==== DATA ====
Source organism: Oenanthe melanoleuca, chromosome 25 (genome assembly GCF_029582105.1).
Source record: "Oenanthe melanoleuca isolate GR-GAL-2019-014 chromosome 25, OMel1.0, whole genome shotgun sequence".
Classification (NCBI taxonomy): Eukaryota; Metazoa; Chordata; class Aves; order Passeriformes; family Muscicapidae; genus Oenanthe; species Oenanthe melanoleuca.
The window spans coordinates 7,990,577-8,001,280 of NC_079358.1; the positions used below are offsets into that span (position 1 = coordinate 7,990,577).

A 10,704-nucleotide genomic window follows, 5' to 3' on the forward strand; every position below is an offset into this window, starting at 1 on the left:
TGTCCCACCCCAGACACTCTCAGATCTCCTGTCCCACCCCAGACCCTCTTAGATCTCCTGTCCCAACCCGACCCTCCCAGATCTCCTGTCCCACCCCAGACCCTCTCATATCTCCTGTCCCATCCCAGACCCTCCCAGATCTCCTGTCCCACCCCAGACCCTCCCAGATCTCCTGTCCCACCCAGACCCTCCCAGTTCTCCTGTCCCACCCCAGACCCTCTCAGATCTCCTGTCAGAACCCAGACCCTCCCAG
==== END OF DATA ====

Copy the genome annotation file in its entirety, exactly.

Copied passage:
Source organism: Oenanthe melanoleuca, chromosome 25 (genome assembly GCF_029582105.1).
Source record: "Oenanthe melanoleuca isolate GR-GAL-2019-014 chromosome 25, OMel1.0, whole genome shotgun sequence".
Classification (NCBI taxonomy): Eukaryota; Metazoa; Chordata; class Aves; order Passeriformes; family Muscicapidae; genus Oenanthe; species Oenanthe melanoleuca.
The window spans coordinates 7,990,577-8,001,280 of NC_079358.1; the positions used below are offsets into that span (position 1 = coordinate 7,990,577).

A 10,704-nucleotide genomic window follows, 5' to 3' on the forward strand; every position below is an offset into this window, starting at 1 on the left:
TGTCCCACCCCAGACACTCTCAGATCTCCTGTCCCACCCCAGACCCTCTTAGATCTCCTGTCCCAACCCGACCCTCCCAGATCTCCTGTCCCACCCCAGACCCTCTCATATCTCCTGTCCCATCCCAGACCCTCCCAGATCTCCTGTCCCACCCCAGACCCTCCCAGATCTCCTGTCCCACCCAGACCCTCCCAGTTCTCCTGTCCCACCCCAGACCCTCTCAGATCTCCTGTCAGAACCCAGACCCTCCCAG